Live streaming crime

From Wikipedia, the free encyclopedia
Jump to navigation Jump to search

The live streaming of crimes is a phenomenon in which people live stream criminal acts. Due to the fact publishing to social media is done with the intent of others viewing the published materials, it is often impossible to protect the privacy of the victims or people involved.[1][2][3][4]


In April 2016, Marina Lonina (age 18) and Raymond Gates (age 29) were arrested in Ohio on charges that Gates raped an underage friend of Lonina's while Lonina live streamed the crime on Periscope.[5][6] The prosecutor pointed out that Lonina, who was taken advantage of by a much older man, had gotten "caught up" in her excitement over the number of "likes" she was getting, and is shown on screen "laughing and giggling".[5] Joss Wright of the Oxford Internet Institute pointed out that, given the "volume of content being created and uploaded every day[, there] is almost no practical way to prevent content like this being uploaded and shared".[6]

By May, The New York Times was including the Ohio Periscope rape as one of a series of recent cases in which crimes were live streamed. These included one in which a young woman in Égly, France, speaks via Periscope about her distress and suicidal thoughts and is apparently encouraged by viewers to kill herself, which she does by throwing herself under a train. Also included was the case of two teenagers who live stream themselves bragging and laughing as they beat up a drunken man in a bar in Bordeaux, France.[7]



  • In early 2017, a young girl committed suicide, after her friends were bullying her. She aired the entire suicide on Facebook [8]
  • 3 January: A torture incident in Chicago, in which a man with a mental disability in Chicago, Illinois, was filmed being physically and verbally abused by four individuals (two men and two women). The torture was live streamed by one of the women on Facebook and sparked massive controversy.
  • Early January: An American woman taped her toddler to the wall and live streamed it on Facebook Live.[9]
  • 21 January: The Uppsala rape Facebook live streaming incident, in Uppsala, Sweden; two Afghan immigrants and one Swedish citizen live streamed the gang rape of a woman on Facebook.[10]
  • 24 April: A Thai man killed his infant daughter before committing suicide.[11]



  • 8 February: A Thai Army Seargent killed 29 and wounded more than 50 people in the Nakhon Ratchasima shootings in Thailand. A portion of the second shooting at the Terminal 21 Korat mall was live streamed by the perpetrator on Facebook Live.[18]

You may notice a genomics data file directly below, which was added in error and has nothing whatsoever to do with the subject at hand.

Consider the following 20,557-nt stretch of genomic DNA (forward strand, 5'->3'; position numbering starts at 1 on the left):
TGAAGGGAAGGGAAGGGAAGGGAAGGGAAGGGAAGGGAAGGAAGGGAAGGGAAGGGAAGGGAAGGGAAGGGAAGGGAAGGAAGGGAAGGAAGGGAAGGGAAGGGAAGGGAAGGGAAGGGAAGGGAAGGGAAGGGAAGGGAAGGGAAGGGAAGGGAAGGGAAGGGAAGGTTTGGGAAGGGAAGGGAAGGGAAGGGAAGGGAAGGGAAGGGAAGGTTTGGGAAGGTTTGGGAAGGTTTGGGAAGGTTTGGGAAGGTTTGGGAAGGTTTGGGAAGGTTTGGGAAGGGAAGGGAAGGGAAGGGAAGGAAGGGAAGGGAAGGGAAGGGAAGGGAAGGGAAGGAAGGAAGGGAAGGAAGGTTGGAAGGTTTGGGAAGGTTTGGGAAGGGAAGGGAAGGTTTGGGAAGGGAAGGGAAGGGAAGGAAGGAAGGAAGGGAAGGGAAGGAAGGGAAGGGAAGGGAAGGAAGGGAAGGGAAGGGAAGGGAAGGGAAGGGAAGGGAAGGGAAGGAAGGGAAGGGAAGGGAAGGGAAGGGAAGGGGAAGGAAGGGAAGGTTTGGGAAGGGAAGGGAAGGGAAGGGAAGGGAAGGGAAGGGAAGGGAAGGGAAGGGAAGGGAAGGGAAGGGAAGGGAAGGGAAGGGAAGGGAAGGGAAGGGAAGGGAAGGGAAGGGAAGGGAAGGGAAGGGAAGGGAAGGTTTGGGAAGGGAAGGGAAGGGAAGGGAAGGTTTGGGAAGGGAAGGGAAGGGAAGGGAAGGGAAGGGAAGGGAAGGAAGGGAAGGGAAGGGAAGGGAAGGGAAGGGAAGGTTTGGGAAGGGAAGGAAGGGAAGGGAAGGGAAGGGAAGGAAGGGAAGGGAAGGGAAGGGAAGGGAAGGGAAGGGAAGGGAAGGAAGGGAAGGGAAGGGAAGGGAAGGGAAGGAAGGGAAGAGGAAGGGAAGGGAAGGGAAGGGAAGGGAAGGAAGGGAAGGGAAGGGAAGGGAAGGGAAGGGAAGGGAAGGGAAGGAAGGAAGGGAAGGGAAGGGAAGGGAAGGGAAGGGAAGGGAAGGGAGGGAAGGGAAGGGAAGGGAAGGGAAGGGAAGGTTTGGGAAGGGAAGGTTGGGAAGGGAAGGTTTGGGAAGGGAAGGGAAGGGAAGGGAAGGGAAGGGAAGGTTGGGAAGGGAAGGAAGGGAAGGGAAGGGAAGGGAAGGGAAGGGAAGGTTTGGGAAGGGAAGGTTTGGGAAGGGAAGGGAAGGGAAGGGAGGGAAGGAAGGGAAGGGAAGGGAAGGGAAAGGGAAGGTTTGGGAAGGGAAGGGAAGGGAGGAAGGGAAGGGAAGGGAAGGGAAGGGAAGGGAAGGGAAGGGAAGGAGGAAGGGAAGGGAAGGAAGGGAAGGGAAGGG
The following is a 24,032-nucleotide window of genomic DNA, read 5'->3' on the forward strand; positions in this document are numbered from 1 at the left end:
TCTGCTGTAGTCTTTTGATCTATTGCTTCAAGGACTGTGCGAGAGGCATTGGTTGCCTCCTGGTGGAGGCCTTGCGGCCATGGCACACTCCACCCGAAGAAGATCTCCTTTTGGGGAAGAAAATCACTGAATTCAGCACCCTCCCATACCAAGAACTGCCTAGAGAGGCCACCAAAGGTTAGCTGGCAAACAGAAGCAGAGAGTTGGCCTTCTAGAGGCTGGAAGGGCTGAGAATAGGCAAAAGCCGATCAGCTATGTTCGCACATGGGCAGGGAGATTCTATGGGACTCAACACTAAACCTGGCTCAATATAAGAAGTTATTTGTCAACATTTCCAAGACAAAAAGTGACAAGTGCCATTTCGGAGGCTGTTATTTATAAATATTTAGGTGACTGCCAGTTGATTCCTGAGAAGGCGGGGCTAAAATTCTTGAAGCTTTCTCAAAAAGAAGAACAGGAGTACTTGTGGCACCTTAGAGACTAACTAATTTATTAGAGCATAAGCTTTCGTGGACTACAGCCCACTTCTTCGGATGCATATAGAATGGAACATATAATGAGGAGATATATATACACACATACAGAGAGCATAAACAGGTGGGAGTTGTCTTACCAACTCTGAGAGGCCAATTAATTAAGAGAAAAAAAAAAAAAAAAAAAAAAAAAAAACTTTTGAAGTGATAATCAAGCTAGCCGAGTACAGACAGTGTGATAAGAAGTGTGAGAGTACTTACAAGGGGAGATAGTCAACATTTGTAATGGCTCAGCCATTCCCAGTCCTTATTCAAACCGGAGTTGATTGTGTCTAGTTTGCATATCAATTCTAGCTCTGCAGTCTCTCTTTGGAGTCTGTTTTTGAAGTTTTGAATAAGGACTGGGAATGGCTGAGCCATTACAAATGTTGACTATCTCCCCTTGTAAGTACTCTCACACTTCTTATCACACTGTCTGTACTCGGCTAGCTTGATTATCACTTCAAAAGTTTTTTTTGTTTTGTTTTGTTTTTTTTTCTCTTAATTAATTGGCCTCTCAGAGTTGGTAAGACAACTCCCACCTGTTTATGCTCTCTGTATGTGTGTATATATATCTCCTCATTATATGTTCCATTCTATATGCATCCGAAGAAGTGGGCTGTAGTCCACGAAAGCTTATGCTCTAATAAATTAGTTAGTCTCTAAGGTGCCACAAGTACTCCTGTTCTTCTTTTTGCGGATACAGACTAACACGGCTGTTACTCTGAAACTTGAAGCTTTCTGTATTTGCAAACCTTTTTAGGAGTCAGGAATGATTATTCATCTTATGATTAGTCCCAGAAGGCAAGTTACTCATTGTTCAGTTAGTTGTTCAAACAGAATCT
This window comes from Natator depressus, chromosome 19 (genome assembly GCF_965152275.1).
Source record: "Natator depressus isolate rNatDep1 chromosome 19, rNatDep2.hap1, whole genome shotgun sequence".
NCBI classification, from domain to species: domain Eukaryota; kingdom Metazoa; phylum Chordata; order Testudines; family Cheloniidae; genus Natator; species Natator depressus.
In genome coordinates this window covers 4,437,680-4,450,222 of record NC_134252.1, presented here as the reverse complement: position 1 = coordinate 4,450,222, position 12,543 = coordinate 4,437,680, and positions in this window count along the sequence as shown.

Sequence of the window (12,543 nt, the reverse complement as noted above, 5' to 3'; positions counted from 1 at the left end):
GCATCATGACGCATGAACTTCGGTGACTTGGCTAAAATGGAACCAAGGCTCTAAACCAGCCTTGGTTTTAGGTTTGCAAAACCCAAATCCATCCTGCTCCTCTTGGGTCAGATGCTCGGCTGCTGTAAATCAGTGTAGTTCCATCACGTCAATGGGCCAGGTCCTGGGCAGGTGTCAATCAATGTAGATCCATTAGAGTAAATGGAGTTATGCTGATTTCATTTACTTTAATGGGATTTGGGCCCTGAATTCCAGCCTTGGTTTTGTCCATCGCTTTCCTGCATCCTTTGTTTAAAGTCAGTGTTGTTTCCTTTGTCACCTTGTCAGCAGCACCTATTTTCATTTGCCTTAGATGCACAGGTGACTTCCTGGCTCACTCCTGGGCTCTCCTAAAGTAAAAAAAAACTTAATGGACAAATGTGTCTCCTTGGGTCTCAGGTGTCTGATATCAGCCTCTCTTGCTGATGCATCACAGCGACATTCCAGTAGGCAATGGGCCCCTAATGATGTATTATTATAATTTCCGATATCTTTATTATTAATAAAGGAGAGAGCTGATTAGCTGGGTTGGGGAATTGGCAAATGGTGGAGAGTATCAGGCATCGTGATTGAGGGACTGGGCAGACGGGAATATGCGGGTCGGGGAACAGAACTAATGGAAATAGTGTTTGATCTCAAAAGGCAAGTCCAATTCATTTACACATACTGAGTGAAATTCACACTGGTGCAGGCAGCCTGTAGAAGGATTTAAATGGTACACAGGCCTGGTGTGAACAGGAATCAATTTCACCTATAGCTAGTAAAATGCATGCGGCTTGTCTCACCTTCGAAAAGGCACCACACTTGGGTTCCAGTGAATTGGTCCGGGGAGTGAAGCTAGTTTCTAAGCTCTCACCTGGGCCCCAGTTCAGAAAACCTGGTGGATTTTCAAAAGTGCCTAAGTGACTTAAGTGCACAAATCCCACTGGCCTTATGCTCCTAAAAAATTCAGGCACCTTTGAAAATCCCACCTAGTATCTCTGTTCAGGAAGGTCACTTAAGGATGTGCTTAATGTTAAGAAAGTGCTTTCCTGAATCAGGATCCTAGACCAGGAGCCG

See also[edit]


  1. ^ "Live-streaming crime How will Facebook Live and Periscope challenge US privacy law?". ScienceDaily. 3 August 2016. Retrieved 27 January 2017.
  2. ^ Stewart, D. R. C.; Littau, J. (2016). "Up, Periscope: Mobile Streaming Video Technologies, Privacy in Public, and the Right to Record". Journalism & Mass Communication Quarterly. 93 (2): 312. doi:10.1177/1077699016637106.
  3. ^ Phippen, J. Weston (6 January 2017). "The Desire to Live-Stream Violence". The Atlantic. Retrieved 27 January 2017.
  4. ^ Surette, Raymond (2015). "Performance Crime and Justice". Current Issues in Criminal Justice 195. Australasian Legal Information Institute. 21 (2): 27. Retrieved 26 September 2018.
  5. ^ a b McPhate, Mike (18 April 2016). "Teenager Is Accused of Live-Streaming a Friend's Rape on Periscope". The New York Times. Retrieved 28 January 2017.
  6. ^ a b "Woman accused of live-streaming rape on Periscope". BBC News. 14 April 2016. Retrieved 28 January 2017.
  7. ^ Blaise, Lilia; Morenne, Benoît (11 May 2016). "Suicide on Periscope Prompts French Officials to Open Inquiry". The New York Times. Retrieved 28 January 2017.
  8. ^
  9. ^ Yuhas, Alan (20 January 2017). "Ohio mother who taped son to wall on Facebook Live faces charges". The Guardian. Retrieved 9 October 2019.
  10. ^ Steinbuch, Yaron (26 January 2017). "Suspects in live-streamed gang rape are Afghan immigrants". New York Post. Retrieved 1 October 2018.
  11. ^ Tanakasempipat, Patpicha; Thepgumpanat, Panarat (25 April 2017). "Thai man broadcasts baby daughter's murder live on Facebook". Reuters. Retrieved 26 April 2018.
  12. ^ Roose, Kevin (15 March 2019). "A Mass Murder of, and for, the Internet". The New York Times. Retrieved 2019-03-16.
  13. ^ Westcott, Ben; Marsh, Jenni; Regan, Helen; Wagner, Meg; Ries, Brian; Rocha, Veronica; Lewis, Aimee; Picheta, Rob; Kaur, Harmeet (17 March 2019). "Dozens killed in Christchurch mosque attack". CNN. Retrieved 2019-03-16.
  14. ^ Gunia, Anna (15 May 2019). "Facebook Tightens Live-Stream Rules in Response to the Christchurch Massacre". Time. Retrieved 18 May 2019.
  15. ^ Amiri, Farnoush (22 March 2019). "Priest stabbed during livestream of morning mass in Canada's largest church". NBC News. Retrieved 23 March 2019.
  16. ^ Robertson, Adi (9 October 2019). "An anti-Semitic shooting in Germany was live streamed on Twitch". The Verge. Retrieved 2019-10-09.
  17. ^ Maclean, Dave (29 December 2019). "Two killed in shooting during a live-streamed church service in Texas". The Independent. Retrieved 2019-12-31.
  18. ^ "20 killed as soldier opens fire in Korat". Bangkok Post. 9 February 2020. Retrieved 2020-02-09.

External links[edit]